Stock Valuation (1)

We all seem to have an unusual fascination with earnings. A company’s earnings, measured under specific accounting standards and tax laws, are arbitrary at best, whereas cash flow, like the balance in a checking account, is an actual number and subject to little interpretation. Earnings are opinion and cash is a fact.

BlackRock CEO Larry Fink’s recent letter to 500 chief executives, urging them for the first time to stop providing quarterly earnings estimates, is yet another plea for long-term value creation. Today, many companies are expected to execute corporate policies that reflect short-term earnings growth, thus forcing investors to rely mainly on what a stock is worth. When company forecasts are heavily based on earnings, one of the biggest problems is that they have been known to be overly optimistic.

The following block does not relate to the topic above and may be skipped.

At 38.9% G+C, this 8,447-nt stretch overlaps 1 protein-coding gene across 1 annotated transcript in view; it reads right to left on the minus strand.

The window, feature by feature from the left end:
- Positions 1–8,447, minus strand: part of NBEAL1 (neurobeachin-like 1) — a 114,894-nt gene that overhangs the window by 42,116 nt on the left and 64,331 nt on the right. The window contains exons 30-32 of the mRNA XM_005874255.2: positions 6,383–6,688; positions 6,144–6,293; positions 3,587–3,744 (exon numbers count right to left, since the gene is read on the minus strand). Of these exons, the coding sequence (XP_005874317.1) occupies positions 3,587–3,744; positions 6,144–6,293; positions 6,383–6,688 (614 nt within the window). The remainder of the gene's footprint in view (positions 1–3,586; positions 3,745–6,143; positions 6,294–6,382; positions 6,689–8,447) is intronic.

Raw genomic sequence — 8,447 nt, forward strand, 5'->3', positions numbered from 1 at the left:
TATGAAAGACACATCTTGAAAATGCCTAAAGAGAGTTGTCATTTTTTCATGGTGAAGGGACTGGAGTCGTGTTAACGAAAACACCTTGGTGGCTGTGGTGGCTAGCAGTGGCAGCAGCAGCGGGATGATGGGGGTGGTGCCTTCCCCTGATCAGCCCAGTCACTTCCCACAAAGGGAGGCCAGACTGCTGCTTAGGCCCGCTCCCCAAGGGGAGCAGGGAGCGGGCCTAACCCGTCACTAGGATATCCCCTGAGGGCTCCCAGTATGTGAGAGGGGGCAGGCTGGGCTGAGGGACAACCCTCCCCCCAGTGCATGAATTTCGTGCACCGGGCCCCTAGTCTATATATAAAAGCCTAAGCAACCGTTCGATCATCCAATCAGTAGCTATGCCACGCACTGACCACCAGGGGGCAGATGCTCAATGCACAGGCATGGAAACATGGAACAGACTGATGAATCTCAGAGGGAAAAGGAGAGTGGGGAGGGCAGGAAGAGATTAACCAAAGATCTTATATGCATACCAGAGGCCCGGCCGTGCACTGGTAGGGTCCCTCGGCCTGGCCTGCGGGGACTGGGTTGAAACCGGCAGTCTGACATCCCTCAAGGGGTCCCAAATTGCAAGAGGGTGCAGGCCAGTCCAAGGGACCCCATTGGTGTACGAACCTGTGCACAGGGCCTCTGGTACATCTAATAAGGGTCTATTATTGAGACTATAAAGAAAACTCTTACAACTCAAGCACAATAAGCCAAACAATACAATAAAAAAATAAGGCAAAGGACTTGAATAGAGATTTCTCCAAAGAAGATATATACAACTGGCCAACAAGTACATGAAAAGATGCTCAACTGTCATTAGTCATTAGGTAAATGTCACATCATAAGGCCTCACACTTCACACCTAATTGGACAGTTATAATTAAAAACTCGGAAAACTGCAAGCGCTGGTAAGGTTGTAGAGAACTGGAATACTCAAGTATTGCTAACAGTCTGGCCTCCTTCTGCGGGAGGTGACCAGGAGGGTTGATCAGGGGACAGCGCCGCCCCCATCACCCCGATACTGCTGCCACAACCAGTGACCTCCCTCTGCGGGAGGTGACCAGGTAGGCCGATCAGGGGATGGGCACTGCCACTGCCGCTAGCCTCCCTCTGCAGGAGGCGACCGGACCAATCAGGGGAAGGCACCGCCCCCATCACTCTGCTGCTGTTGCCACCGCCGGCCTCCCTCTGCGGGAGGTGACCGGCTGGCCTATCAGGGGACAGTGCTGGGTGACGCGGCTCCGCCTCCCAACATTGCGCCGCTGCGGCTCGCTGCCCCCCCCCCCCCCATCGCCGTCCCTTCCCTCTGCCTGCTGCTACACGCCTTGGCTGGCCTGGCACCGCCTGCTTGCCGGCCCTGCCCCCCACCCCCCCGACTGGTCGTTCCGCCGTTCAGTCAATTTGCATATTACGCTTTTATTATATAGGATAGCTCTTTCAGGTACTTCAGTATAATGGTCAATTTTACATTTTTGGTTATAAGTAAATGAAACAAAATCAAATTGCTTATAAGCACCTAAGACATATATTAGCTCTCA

Corporate shortsightedness is manifested by firms’ practice of providing short-term earnings guidance. However, firms that frequently issue quarterly earnings guidance also behave myopically. Further exacerbating this problem is the fact that managers are typically evaluated and compensated based on earnings goals, providing a perverse incentive to focus on producing short-term results. Moreover, if stock prices react to short-term earnings, managers can argue that they are doing their jobs in the name of “maximizing shareholders’ wealth.”